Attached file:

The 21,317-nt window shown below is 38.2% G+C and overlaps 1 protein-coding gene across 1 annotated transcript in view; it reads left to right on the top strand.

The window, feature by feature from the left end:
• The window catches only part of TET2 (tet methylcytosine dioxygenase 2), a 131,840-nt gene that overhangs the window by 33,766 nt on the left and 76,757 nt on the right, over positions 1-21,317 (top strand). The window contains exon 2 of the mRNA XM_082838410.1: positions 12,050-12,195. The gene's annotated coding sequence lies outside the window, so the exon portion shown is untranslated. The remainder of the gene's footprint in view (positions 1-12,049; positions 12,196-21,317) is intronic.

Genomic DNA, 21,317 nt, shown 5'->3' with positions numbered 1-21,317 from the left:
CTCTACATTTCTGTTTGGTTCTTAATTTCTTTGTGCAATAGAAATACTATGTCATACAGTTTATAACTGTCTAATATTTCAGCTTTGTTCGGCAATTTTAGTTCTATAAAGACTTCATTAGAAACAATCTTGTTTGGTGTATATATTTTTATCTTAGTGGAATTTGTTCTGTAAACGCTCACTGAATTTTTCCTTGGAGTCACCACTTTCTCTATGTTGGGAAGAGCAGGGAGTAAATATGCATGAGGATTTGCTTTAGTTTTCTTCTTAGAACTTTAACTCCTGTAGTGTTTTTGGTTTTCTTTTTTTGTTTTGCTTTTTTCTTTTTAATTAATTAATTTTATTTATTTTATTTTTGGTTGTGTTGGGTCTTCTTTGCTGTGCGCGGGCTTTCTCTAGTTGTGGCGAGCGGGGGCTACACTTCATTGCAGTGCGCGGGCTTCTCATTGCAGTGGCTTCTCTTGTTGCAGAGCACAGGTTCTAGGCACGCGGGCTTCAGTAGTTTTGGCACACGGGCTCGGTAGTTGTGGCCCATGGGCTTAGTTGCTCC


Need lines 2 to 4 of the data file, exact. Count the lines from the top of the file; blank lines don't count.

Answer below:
The window, feature by feature from the left end:
• The window catches only part of TET2 (tet methylcytosine dioxygenase 2), a 131,840-nt gene that overhangs the window by 33,766 nt on the left and 76,757 nt on the right, over positions 1-21,317 (top strand). The window contains exon 2 of the mRNA XM_082838410.1: positions 12,050-12,195. The gene's annotated coding sequence lies outside the window, so the exon portion shown is untranslated. The remainder of the gene's footprint in view (positions 1-12,049; positions 12,196-21,317) is intronic.

Genomic DNA, 21,317 nt, shown 5'->3' with positions numbered 1-21,317 from the left: